5   its    precedent    that   its   sua       sponte   authority   is   invoked

 6   “sparingly” and is not used, as Arrue sought, “as a general

 7   remedy for any hardships created by enforcement of the time

 8   . . . limits.”       In re G-D-, 22 I. & N. Dec. at 1133–34.

 9          Contrary to Arrue’s suggestion, he does                  not have        a

10   colorable due process claim because he has not established

11   the requisite prejudice.         See Garcia-Villeda v. Mukasey, 531

12 F.3d 141

, 149 (2d Cir. 2008) (“Parties claiming denial of due

13   process in immigration cases must, in order to prevail, allege

14   some    cognizable      prejudice        fairly     attributable     to    the

15   challenged    process.”).          Our     jurisdiction    to   review     the

16   agency’s underlying decision denying cancellation of removal

17   for    failure     to   establish      the    requisite    hardship       to    a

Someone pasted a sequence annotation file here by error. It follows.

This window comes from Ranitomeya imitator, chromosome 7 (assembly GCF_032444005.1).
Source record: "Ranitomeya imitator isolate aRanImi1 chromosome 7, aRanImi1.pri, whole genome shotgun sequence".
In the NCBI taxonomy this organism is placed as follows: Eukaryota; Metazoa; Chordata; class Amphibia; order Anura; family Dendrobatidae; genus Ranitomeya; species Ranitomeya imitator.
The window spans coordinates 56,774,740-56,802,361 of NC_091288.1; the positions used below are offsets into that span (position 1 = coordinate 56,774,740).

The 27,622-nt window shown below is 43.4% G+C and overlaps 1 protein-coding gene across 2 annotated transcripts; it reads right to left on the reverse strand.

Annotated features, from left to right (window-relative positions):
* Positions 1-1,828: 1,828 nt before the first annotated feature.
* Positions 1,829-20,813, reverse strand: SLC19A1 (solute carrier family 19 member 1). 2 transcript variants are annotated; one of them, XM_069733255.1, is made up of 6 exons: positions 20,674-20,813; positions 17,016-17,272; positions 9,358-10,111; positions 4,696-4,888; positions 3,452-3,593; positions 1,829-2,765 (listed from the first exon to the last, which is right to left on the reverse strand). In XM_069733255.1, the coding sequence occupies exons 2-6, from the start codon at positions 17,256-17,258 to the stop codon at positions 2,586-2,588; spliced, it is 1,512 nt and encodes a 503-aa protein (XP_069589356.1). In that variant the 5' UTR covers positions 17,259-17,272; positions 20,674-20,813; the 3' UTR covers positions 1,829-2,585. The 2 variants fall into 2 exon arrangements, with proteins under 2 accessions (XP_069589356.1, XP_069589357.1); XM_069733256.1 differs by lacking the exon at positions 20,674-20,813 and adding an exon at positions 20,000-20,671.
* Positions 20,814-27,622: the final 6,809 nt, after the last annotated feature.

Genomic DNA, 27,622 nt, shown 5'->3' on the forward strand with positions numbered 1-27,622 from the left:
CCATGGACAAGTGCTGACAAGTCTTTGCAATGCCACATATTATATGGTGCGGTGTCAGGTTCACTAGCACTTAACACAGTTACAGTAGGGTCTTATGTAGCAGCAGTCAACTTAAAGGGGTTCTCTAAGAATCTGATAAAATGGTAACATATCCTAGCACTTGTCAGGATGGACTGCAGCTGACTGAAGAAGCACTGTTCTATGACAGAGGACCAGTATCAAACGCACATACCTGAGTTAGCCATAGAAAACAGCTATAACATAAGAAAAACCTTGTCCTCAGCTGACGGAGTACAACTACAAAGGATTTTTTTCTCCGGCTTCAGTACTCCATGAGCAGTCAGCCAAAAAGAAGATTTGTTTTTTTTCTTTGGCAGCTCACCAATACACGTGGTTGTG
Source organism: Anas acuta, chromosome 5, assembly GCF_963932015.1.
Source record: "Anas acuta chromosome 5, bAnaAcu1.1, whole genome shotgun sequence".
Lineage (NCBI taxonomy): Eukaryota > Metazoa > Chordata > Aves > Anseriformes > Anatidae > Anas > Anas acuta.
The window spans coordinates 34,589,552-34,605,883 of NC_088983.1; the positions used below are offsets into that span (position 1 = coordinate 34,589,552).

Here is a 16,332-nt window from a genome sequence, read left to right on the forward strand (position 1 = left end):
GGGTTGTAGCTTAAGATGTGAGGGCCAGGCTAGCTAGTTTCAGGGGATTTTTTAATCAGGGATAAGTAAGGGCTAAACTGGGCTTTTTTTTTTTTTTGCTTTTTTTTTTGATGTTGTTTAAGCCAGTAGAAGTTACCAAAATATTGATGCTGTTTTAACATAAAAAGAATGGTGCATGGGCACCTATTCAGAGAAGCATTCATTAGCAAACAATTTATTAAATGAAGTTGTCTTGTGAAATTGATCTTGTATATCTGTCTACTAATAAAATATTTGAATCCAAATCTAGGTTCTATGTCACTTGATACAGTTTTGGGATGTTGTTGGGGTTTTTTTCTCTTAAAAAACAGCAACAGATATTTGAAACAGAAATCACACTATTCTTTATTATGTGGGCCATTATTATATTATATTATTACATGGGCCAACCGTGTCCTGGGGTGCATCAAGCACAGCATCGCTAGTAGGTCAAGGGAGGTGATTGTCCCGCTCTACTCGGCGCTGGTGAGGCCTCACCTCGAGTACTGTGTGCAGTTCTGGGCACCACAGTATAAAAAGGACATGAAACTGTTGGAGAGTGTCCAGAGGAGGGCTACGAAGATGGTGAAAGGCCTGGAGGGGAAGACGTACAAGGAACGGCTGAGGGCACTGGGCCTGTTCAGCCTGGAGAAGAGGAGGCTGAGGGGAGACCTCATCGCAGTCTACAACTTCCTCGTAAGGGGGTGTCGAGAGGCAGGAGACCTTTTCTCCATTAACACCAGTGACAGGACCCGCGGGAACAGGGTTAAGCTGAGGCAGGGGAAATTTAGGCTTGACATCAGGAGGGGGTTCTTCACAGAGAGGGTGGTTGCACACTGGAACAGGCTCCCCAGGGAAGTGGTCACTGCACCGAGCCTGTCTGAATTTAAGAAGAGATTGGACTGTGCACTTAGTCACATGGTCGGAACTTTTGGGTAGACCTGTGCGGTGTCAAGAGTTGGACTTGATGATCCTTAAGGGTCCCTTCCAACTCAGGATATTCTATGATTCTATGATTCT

18   qualifying relative is limited to colorable constitutional

19   claims and questions of law, 8 U.S.C. § 1252(a)(2)(B), (D);

20   Barco-Sandoval v. Gonzales, 

516 F.3d 35

, 39–41 (2d Cir. 2008),

21   and Arrue did not testify to hardship “substantially beyond
                                            4
1   the ordinary hardship that would be expected when a close

2   family member leaves this country,” In re Monreal-Aguinaga,

3   23 I. & N. Dec. 56, 62 (BIA 2001).

4       For the foregoing reasons, the petition for review is

5   DISMISSED.   All pending motions and applications are DENIED

6   and stays VACATED.

7                               FOR THE COURT:
8                               Catherine O’Hagan Wolfe,
9                               Clerk of Court